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What Causes StuntingWhat causes stunting? The World Health Organization (WHO) calls growth stunting one of the most significant impediments to human development.

Stunting is described as, low height for age or a height more than two standard deviations below the WHO Child Growth Standards median.

It is estimated 162 million children under the age of five are stunted worldwide.

According to The Future of Children, stunting is an indication of malnutrition or nutrition related disorders. Contributing factors include poor maternal health and nutrition before, during and after pregnancy, as well as inadequate infant feeding practices especially during the first 1,000 days of a child’s life and infection.

In a global study, UNICEF explains that nearly half of all deaths of children under the age of five are attributable to chronic malnutrition. In one year, that’s a loss of nearly three million lives.

Malnutrition doesn’t only lead to decreased stature. Malnutrition increases the risk of dying from common infections, the frequency and severity of such infections and contributes to delayed recovery. According to UNICEF, the relationship between malnutrition and infection can create a potentially lethal cycle of worsening illness and deteriorating nutritional status.

The effects of stunting are lasting and generally irreversible. Children over the age of two who are stunted are unlikely to be able to regain their lost growth potential. In addition, children who experience stunting have an increased risk for cognitive and learning delays.

The effects of malnutrition on a population have broader impacts. Malnutrition perpetuates poverty and slows economic growth. Reports from the World Bank show that as much as 11 percent of gross national product in Africa and Asia is lost annually to the impact of malnutrition.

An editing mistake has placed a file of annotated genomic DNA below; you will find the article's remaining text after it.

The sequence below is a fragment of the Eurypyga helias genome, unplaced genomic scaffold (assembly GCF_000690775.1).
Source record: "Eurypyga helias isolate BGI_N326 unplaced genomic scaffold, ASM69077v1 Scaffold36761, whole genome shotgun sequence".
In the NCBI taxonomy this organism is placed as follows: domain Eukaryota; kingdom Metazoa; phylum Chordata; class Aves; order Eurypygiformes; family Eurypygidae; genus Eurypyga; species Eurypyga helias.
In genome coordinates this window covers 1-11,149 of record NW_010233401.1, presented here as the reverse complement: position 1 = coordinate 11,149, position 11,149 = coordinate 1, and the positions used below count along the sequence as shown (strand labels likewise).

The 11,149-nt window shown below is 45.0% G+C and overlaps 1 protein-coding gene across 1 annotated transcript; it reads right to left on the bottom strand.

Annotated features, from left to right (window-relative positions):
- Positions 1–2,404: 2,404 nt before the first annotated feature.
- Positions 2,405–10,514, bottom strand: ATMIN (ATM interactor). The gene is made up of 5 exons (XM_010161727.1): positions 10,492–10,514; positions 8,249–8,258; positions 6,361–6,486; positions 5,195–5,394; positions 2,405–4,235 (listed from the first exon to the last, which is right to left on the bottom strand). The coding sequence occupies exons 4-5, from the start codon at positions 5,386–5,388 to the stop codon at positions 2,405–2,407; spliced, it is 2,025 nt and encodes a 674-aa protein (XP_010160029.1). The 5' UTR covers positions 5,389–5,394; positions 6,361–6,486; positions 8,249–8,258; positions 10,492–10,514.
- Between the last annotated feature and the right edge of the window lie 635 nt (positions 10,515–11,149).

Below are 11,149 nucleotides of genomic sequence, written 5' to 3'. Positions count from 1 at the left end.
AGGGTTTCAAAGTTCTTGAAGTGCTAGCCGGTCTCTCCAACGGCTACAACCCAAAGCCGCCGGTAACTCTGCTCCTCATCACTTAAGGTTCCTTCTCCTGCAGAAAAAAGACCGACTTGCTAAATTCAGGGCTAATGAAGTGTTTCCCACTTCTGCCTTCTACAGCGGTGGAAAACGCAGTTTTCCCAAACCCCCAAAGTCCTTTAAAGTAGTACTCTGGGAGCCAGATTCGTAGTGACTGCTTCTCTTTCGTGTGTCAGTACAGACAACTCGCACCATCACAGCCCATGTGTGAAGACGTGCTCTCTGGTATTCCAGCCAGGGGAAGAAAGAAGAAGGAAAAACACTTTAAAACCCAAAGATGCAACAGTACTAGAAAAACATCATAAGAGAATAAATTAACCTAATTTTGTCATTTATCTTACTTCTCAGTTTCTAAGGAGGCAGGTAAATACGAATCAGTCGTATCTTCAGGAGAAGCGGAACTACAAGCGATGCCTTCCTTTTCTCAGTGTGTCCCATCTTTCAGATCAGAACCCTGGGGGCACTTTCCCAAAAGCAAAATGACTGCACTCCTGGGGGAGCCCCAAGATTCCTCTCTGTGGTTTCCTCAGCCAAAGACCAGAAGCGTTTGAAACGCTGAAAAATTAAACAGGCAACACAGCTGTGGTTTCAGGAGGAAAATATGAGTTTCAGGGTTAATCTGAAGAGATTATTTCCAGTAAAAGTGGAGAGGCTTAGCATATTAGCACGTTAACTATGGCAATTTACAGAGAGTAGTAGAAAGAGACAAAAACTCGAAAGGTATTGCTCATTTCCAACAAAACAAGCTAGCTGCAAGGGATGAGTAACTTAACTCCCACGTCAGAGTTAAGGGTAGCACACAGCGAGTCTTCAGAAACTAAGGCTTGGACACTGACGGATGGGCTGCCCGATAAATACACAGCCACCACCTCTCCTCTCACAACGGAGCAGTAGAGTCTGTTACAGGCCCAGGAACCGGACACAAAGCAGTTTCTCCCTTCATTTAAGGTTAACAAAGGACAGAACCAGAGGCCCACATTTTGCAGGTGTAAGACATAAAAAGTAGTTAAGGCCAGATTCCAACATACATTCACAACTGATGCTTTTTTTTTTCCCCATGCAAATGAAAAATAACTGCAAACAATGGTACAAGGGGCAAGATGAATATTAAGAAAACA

A study looking at the long-term effects of stunting in Guatemala showed adults who were stunted as children received less schooling, scored lower on tests, had lower household per capita expenditure and a greater likelihood of living in poverty. For women, stunting in early life was associated with a lower age at first birth and a higher number of pregnancies and children.

The World Bank estimates a 1 percent loss in adult height due to childhood stunting is associated with a 1.4% loss in economic productivity. Further estimates suggest stunted children earn 20 percent less as adults compared to non-stunted individuals.

In 2012, the World Health Assembly endorsed a plan to improve maternal, infant and young child nutrition by 2025. Their first target: a 40 percent reduction in the number of children under the age of five who are stunted.

Overall, progress has been made. UNICEF reported between 1990 and 2014 the number of stunted children under five worldwide declined from 255 million to 159 million. Today, that is just under one in four children under the age of five who have stunted growth.

At the same time, numbers of stunting have increased in West and Central Africa from 19.9 million to 28.0 million. As of 2014, just over half of all stunted children live in Asia and over one-third reside in Africa.

Kara Buckley

Sources: World Bank, UNICEF, The Future of Children, World Health Organization 1, World Health Organization 2
Photo: Needpix.com

Literacy_in_AfghanistanNutrition and Education International (NEI) is aiding the Afghanistan government in carrying out nutrition programs that aim to improve literacy in Afghanistan.

Education has been a priority of the Afghan government postwar, but childhood stunting is affecting brain health and learning development in Afghan children. Studies have linked childhood stunting to poor cognitive development.

A third of Afghanistan’s population falls short of daily calorie needs, with 20 percent of the population lacking enough protein in their diet and 40 percent of children ‘stunted,’ or small for their age.